I seem to be in a French mood at the moment (but then, look what happens when I go into German). Actually this is mostly because I’m looking for repertoire for my next exam, and thought it might be fun to do a little set of Shakespeare-themed songs (I already have Fear no more the heat o’the sun on my list). This one might be a little high for me (it goes to a D, and while I got to a D flat comfortably for my last exam, I don’t know that my voice goes higher than that reliably – certainly not for so long).
But that doesn’t matter for Monday music. I’m sharing this one basically because it is really, really cute.
This is taken from Gounod’s Roméo et Juliette, and it’s actually filmed in Verona and on a balcony, which really is priceless, even if the singing wasn’t amazing. Though the random blonde is a bit disconcerting. Also, technically, the balcony (while gorgeous) shouldn’t be there for this scene, as it occurs before the ball. But if one is trying to be iconically Romeo and Juliettish, a balcony in Verona is clearly the way to go. And Rocío Ignacio’s voice is just lovely, and suits this piece beautifully.
Something about this waltz reminds me a lot of Sempre Libera (not the start, but once you get about 3 minutes in, you’ll see what I mean), which was written by Verdi about a decade earlier. This isn’t in any way a complaint, incidentally – I think they are both gorgeous pieces of music.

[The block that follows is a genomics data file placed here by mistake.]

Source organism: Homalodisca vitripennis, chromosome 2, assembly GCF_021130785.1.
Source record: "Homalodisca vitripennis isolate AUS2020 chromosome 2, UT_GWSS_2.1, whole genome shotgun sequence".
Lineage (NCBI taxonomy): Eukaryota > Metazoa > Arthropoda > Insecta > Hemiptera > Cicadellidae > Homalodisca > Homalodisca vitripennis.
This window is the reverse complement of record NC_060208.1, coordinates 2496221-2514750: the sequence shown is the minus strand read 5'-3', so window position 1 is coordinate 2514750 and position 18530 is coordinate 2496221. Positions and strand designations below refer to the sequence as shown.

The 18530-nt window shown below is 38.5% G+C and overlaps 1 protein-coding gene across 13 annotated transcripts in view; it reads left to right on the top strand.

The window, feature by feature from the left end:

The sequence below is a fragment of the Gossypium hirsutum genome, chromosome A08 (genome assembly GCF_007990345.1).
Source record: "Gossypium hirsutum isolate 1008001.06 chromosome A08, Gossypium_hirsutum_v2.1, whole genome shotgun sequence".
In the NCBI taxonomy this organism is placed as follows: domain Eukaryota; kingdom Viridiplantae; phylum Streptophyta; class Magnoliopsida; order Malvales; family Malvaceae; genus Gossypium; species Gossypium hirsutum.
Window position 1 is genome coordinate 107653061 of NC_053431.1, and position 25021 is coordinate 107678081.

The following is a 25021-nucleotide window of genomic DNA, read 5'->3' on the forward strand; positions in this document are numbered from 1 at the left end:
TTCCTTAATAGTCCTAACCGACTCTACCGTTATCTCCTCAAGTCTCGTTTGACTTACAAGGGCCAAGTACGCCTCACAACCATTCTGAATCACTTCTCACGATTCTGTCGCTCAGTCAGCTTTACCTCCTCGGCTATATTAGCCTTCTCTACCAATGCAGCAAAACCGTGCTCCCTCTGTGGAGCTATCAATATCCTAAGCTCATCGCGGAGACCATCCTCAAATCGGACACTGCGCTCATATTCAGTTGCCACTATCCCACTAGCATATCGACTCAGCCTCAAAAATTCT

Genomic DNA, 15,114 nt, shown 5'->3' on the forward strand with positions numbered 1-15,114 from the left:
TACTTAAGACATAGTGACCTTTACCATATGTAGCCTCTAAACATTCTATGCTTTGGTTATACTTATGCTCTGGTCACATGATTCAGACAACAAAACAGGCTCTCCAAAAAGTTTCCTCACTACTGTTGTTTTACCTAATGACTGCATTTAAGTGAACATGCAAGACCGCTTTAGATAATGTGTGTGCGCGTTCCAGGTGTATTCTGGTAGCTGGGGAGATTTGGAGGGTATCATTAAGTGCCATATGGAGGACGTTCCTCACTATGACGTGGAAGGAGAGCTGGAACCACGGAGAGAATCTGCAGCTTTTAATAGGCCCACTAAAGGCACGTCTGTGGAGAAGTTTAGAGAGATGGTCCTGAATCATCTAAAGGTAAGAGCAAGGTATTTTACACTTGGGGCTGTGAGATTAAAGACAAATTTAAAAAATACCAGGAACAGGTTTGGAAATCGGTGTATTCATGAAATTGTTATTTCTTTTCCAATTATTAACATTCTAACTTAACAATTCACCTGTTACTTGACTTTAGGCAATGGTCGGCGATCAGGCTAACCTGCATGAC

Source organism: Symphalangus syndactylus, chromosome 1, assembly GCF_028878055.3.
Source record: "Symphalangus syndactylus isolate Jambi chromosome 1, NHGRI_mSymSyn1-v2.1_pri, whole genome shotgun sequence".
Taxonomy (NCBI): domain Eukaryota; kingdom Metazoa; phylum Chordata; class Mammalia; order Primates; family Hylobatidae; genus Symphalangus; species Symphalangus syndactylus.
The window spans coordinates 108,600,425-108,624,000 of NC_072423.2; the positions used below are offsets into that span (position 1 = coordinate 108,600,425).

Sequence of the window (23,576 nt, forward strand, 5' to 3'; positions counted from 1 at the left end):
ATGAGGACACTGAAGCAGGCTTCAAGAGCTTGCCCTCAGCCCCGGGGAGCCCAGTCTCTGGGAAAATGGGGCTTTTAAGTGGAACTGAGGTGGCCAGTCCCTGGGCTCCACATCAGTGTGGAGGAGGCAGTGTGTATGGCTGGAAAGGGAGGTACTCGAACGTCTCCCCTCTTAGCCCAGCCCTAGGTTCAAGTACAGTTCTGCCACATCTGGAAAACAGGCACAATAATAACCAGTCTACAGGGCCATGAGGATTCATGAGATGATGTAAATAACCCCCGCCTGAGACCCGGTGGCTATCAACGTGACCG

Here’s another version of Je Veux Vivre, this one sung by Jane Powell, and obviously completely out of context, though I have no idea what the context actually is. I really enjoy the light purity of Jane Powell’s voice – she’s a very precise singer, and one I really enjoy listening to, though her French accent is fairly awful.
If you’d like to see a version of this actually in context, here’s a recording by Angela Gheorghiu that should do the trick. And if you prefer your Shakespearean opera with cross-dressing – and really, who doesn’t – here’s Elina Garanca as Romeo Bellini’s version of the opera (really, everyone did a version of Romeo and Juliet, and none of them stuck to the plot – in this song, Romeo is disguised as a messenger, offering Lord Capulet Romeo’s hand in marriage for Juliet, as a replacement son after the death of Tybalt…). How gorgeous are her low notes? And her high notes, for that matter…